God is described here as paribhūḥ, the greatest of all. No one is greater than or equal to Him. Other living beings are described here as beggars who ask goods from the Lord. The Lord supplies the things the living entities desire. If the entities were equal to the Lord in potency-if they were omnipotent and omniscient—there would be no question of their begging from the Lord, even for so-called liberation. Real liberation means going back to Godhead. Liberation as conceived of by an impersonalist is a myth, and begging for sense gratification has to continue eternally unless the beggar comes to his spiritual senses and realizes his constitutional position.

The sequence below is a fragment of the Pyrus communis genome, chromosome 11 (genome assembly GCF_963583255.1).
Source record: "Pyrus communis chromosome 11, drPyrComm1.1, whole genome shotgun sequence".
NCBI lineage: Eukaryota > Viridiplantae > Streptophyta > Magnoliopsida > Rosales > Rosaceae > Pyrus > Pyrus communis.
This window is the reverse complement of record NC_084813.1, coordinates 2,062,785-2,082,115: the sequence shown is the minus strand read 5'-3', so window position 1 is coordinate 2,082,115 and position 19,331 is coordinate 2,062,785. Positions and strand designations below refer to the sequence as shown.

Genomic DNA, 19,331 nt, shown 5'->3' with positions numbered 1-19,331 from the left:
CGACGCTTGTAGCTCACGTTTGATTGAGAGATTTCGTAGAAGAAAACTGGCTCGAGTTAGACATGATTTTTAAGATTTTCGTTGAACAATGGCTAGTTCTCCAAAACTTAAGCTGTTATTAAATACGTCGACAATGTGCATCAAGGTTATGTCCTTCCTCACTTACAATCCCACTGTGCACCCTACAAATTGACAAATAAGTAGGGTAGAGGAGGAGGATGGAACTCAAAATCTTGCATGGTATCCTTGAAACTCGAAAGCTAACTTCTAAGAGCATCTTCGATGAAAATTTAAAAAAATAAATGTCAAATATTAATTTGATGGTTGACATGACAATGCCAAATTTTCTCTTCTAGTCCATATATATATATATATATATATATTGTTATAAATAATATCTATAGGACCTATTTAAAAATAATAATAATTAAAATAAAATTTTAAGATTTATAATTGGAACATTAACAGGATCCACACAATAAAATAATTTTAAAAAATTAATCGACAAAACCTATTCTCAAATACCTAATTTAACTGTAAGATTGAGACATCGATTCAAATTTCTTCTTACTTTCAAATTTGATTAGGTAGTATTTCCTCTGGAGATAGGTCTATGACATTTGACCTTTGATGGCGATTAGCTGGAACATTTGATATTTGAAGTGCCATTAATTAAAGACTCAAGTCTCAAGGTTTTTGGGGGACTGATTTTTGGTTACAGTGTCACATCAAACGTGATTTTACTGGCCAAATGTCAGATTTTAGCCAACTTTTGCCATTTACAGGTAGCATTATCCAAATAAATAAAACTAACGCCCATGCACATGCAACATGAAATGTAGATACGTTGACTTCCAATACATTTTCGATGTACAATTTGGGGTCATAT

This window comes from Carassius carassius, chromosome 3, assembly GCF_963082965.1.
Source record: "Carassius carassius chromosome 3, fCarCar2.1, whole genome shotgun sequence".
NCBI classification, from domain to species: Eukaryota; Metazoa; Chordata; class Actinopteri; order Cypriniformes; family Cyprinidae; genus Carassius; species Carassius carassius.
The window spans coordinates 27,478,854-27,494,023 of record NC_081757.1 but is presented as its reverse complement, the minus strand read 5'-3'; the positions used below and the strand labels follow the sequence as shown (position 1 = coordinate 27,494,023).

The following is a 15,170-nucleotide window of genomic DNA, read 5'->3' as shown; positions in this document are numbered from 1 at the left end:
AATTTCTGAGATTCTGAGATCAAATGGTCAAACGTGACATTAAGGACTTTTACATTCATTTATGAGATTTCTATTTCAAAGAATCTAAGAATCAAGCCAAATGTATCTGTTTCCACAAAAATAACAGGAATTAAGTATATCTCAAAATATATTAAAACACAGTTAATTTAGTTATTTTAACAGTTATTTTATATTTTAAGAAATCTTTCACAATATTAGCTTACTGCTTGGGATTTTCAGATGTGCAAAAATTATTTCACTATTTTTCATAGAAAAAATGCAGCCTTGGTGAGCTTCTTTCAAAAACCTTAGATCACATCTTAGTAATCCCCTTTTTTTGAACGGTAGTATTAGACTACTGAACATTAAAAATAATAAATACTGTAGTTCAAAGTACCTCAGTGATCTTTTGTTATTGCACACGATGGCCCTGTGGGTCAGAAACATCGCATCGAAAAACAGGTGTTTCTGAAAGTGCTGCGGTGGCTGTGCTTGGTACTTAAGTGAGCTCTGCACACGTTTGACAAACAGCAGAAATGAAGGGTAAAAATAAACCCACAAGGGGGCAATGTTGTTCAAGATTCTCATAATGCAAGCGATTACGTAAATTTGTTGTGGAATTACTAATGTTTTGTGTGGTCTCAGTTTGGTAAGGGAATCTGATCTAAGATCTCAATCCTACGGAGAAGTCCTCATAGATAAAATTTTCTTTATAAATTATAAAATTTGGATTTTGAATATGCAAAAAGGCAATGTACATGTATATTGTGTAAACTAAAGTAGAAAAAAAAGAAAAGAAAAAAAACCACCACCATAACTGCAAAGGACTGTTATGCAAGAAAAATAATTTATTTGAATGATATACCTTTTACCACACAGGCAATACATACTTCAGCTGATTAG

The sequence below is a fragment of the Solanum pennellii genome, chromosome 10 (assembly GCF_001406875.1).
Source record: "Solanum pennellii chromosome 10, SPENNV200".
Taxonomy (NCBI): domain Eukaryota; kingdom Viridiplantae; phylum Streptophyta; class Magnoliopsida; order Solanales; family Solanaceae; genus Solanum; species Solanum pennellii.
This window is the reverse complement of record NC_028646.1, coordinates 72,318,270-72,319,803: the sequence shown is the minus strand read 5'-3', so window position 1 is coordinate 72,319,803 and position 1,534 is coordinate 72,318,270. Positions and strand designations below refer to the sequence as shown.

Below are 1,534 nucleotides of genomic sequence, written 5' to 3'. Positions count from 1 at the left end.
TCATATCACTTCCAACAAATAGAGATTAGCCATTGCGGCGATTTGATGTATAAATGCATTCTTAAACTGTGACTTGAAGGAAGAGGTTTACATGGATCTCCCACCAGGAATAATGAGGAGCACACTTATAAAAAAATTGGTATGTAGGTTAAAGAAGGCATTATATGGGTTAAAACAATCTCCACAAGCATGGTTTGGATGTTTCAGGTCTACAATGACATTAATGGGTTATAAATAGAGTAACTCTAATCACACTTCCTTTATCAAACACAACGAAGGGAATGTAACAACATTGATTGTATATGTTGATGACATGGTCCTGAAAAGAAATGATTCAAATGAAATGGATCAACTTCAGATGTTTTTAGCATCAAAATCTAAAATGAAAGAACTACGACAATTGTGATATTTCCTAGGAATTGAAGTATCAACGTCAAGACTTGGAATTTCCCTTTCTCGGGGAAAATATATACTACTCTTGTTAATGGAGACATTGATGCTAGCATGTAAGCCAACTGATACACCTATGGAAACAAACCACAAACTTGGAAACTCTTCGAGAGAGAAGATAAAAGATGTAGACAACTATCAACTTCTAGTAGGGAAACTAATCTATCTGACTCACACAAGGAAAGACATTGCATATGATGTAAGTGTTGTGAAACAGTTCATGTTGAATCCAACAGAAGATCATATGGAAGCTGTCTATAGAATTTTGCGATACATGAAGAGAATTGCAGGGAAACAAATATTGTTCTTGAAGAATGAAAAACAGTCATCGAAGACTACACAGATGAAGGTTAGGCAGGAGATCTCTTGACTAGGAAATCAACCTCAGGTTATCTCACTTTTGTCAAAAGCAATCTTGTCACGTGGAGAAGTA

Only the Supreme Lord is self-sufficient. When Lord Kṛṣṇa appeared on earth five thousand years ago, He displayed His full manifestation as the Personality of Godhead through His various activities. In His childhood He killed many powerful demons, such as Aghāsura, Bakāsura and Śakaṭāsura, and there was no question of His having acquired such power through any extraneous endeavor. He lifted Govardhana Hill without ever practicing weight-lifting. He danced with the gopīs without social restriction and without reproach. Although the gopīs approached Him with a paramour's feelings of love, the relationship between the gopīs and Lord Kṛṣṇa was worshiped even by Lord Caitanya, who was a strict sannyāsī and rigid follower of disciplinary regulations. To confirm that the Lord is always pure and uncontaminated, Śrī Īśopaniṣad describes Him as śuddham (antiseptic) and apāpa-viddham (prophylactic). He is antiseptic in the sense that even an impure thing can become purified just by touching Him. The word "prophylactic" refers to the power of His association. As mentioned in the Bhagavad-gītā (9.30-31), a devotee may appear to be su-durācāra, not well behaved, in the beginning, but he should be accepted as pure because he is on the right path. This is due to the prophylactic nature of the Lord's association. The Lord is also apāpa-viddham because sin cannot touch Him. Even if He acts in a way that appears to be sinful, such actions are all-good, for there is no question of His being affected by sin. Because in all circumstances He is śuddham, most purified, He is often compared to the sun. The sun extracts moisture from many untouchable places on the earth, yet it remains pure. In fact, it purifies obnoxious things by virtue of its sterilizing powers. If the sun, which is a material object, is so powerful, then we can hardly begin to imagine the purifying strength of the all-powerful Lord.